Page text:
Published on in Vol 7 (2024)

Preprints (earlier versions) of this paper are available at, first published .
The Digital Caregiving Assistance Platform for Dementia Caregivers: Preliminary Evaluation Study

The Digital Caregiving Assistance Platform for Dementia Caregivers: Preliminary Evaluation Study

The Digital Caregiving Assistance Platform for Dementia Caregivers: Preliminary Evaluation Study

Original Paper

1Department of Public Health Sciences, Clemson University, Clemson, SC, United States

2School of Public Health, Texas A&M University, College Station, TX, United States

3School of Medicine, Texas A&M University, College Station, TX, United States

4Internal Medicine, George Washington University, DC, WA, United States

5College of Nursing, University of Utah, Salt Lake City, UT, United States

6Department of Biomedical Engineering, Texas A&M Univesity, College Station, TX, United States

Corresponding Author:

Qiping Fan, MS, DrPH

Department of Public Health Sciences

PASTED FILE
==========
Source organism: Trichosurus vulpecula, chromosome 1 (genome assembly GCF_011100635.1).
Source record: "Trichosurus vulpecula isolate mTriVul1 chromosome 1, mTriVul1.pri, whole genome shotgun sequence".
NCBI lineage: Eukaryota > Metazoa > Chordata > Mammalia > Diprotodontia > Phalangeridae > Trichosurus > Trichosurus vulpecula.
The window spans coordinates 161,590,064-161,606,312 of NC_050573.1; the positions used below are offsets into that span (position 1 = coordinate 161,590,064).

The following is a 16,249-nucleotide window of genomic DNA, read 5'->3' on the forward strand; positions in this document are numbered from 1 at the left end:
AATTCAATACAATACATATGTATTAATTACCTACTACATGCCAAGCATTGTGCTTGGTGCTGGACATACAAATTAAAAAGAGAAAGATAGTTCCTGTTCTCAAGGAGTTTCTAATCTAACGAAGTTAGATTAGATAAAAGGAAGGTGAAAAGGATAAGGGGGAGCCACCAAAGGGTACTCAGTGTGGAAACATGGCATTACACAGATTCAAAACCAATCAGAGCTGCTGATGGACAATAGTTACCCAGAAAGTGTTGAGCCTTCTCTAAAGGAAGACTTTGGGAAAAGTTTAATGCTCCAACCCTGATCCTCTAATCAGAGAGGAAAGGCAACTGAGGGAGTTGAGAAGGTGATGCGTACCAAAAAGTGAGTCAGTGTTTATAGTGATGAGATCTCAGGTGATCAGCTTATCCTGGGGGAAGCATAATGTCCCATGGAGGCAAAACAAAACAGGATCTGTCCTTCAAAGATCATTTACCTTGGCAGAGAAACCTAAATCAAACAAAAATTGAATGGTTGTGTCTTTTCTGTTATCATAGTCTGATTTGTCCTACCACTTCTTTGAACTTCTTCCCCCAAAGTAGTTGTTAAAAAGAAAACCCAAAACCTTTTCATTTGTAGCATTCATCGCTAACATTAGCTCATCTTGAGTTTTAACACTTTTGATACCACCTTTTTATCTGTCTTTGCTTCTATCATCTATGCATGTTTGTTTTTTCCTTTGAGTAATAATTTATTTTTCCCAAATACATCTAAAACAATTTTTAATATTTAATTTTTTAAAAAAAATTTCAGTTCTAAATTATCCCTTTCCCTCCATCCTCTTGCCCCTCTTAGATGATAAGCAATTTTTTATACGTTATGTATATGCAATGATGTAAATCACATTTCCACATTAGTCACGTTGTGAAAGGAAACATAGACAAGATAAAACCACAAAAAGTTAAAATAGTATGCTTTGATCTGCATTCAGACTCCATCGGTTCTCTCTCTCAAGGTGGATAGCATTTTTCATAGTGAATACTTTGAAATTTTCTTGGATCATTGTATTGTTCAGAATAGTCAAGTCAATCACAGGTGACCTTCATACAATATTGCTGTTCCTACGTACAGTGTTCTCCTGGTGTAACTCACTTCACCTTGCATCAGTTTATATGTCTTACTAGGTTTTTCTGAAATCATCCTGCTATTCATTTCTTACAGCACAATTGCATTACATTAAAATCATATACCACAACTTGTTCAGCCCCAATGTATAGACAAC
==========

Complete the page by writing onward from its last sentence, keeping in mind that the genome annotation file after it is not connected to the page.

Clemson University

524 Edwards Hall, 201 Epsion Zeta Drive

Clemson, SC, 29634

United States

Phone: 1 864 656 3841


Background: The increasing prevalence of Alzheimer disease and Alzheimer disease–related dementia in the United States has amplified the health care burden and caregiving challenges, especially for caregivers of people living with dementia. A web-based care planning tool,, was developed to aid caregivers in managing common challenges associated with dementia care.

Objective: This study aims to preliminarily evaluate the quality and usability of the platform and assess the preferences of using the technology and interests in learning about different older adult care services among caregivers.